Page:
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Lower Urinary Tract Infection

The two forms of lower urinary tract infection (UTI) are cystitis (infection of the bladder) and urethritis (infection of the urethra). They're nearly 10 times more common in females than in males (except in elderly males) and affect 10% to 20% of all females at least once. UTI is prevalent in girls.

In adult males and in children, lower UTls typically are associated with anatomic or physiologic abnormalities and therefore need close evaluation. Most UTls respond readily to treatment, but recurrence and resistant bacterial flare-up during therapy are possible.


The urine is normally sterile. An infection occurs when bacteria get into the urine and begin to grow.  The infection usually starts at the opening of the urethra where the urine leaves the body and moves upward into the urinary tract.

  • The culprit in at least 90% of uncomplicated infections is Escherichia coli, better know as E coli. These bacteria normally live in the bowel (colon) and around the anus.
  • These bacteria can move from the area around the anus to the opening of the urethra. The two most common causes of this are poor hygiene and sexual intercourse.
  • Usually, the act of emptying the bladder (urinating) flushes the bacteria out of the urethra. If there are too many bacteria, this won't stop them.
  • The bacteria can travel up the urethra to the bladder, where they can grow and cause an infection.

Signs and Symptoms.

The symptoms of a UTI include:

  • Pressure in the lower pelvis
  • Pain or burning with urination
  • Frequent or urgent need to urinate
  • Need to urinate at night
  • Cloudy urine
  • Blood in the urine
  • Foul or strong urine odor

Young children with UTIs may only have a fever, or even no symptoms at all.

Diagnostic tests

Several tests are used to diagnose lower UTI. For example, microscopic urinalysis showing red blood cell and white blood cell counts greater than 10 per highpower field suggests lower UTI.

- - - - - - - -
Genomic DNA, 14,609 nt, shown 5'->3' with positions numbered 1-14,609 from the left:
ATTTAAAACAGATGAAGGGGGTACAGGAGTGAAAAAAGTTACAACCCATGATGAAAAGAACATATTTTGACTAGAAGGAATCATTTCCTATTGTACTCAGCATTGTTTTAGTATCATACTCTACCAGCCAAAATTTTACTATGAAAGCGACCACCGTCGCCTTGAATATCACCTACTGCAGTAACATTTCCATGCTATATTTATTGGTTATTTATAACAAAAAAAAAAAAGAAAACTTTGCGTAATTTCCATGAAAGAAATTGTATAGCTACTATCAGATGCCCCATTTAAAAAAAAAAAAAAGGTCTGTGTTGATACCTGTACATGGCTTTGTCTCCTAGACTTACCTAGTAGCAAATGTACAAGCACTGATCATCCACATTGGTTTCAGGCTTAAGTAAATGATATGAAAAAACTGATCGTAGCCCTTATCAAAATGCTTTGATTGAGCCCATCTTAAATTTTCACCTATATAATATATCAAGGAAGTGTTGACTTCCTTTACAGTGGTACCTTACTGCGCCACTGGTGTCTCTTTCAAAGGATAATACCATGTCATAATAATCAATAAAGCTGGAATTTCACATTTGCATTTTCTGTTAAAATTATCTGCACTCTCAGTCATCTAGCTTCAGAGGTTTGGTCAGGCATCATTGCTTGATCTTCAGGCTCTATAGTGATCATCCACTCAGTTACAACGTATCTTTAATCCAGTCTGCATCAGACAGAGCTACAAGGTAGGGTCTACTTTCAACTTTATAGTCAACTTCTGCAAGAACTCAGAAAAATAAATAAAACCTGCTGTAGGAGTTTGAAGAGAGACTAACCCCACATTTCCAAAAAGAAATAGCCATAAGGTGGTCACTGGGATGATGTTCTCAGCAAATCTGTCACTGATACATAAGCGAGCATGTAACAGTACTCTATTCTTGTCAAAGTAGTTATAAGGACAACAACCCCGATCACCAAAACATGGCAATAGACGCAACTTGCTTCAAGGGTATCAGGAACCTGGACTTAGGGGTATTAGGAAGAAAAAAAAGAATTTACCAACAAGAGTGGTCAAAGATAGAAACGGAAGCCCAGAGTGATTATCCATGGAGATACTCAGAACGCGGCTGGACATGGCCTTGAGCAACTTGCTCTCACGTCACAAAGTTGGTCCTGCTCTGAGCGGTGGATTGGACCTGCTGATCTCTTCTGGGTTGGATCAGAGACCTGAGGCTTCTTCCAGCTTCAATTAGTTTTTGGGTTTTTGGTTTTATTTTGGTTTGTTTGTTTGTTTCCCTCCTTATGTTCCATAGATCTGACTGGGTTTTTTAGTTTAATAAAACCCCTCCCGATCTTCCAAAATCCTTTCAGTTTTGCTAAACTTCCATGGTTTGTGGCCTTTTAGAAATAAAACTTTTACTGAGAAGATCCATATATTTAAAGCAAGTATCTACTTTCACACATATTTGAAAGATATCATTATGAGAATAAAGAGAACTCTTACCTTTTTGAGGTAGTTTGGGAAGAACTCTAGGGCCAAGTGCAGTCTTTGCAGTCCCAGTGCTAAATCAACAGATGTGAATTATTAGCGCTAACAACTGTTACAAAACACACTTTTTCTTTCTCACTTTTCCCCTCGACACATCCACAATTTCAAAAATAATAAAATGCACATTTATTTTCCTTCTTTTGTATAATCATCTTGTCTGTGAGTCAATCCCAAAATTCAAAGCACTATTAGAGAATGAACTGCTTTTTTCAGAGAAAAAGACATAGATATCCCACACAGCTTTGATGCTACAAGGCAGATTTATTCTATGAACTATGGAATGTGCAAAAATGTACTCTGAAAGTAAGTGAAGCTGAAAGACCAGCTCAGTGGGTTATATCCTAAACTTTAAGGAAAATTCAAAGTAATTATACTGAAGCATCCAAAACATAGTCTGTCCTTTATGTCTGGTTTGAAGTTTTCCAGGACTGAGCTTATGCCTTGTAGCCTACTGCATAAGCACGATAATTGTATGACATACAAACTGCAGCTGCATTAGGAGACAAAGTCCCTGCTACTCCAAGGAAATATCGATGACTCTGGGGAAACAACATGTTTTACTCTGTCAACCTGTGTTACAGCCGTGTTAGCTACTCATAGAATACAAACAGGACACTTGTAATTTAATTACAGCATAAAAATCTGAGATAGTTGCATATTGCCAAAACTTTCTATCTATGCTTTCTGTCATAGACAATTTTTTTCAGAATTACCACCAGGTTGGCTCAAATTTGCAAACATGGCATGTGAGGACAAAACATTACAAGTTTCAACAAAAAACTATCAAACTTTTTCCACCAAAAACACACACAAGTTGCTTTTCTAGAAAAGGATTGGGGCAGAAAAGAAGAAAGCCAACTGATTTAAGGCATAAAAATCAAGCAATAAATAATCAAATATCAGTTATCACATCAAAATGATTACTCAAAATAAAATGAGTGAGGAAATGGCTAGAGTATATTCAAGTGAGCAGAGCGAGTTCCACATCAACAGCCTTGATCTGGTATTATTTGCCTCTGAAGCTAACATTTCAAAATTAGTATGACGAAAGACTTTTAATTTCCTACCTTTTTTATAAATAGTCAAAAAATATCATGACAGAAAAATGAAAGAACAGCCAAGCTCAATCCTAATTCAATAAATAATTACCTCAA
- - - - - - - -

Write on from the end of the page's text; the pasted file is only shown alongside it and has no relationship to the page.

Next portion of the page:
Clean-catch urinalysis revealing a bacterial count of more than 100,000/ml confirms UTI. Lower counts don't necessarily rule out infection, especially if the patient is urinating frequently, because bacteria require 30 to 45 minutes to reproduce in urine. Clean-catch collection is preferred to catheterization, which can reinfect the bladder with urethral bacteria.

Sensitivity testing is used to determine the appropriate antimicrobial drug. If the patient history and physical examination warrant, a blood test or a stained smear of urethral discharge can be used to rule out sexually transmitted disease.

Voiding cystourethrography or excretory urography may disclose congenital anomalies that predispose the patient to recurrent UTI.


Appropriate antimicrobials are the treatment of choice for most initial lower UTls. A 7- to 10-day course of antibiotics is standard, but studies suggest that a single dose or a 3- to 5-day regimen may be sufficient to render the urine sterile. (Elderly patients may still need 7 to 10 a days of antibiotics to fully benefit from treatment.) If a culture shows that urine isn't sterile after 3 days of antibiotic therapy, bacterial resistance probably has occurred, and a different antimicrobial is prescribed.

A single dose of amoxicillin or cotrimoxazole may be effective for females with acute, uncomplicated
UTI. A urine culture taken 1 to 2 weeks later indicates whether the infection has been eradicated. Recurrent infections from infected renal calculi, chronic prostatitis, or structural abnormalities may necessitate surgery. Prostatitis also requires long-term antibiotic therapy. In patients without these predisposing conditions, long-term, low-dose antibiotic therapy is the treatment of choice.

  • Keep your genital area clean.
  • Wipe from front to back.
  • Drink plenty of fluids.
  • Urinate after sexual intercourse.
  • Avoid fluids that irritate the bladder, like alcohol and caffeine.

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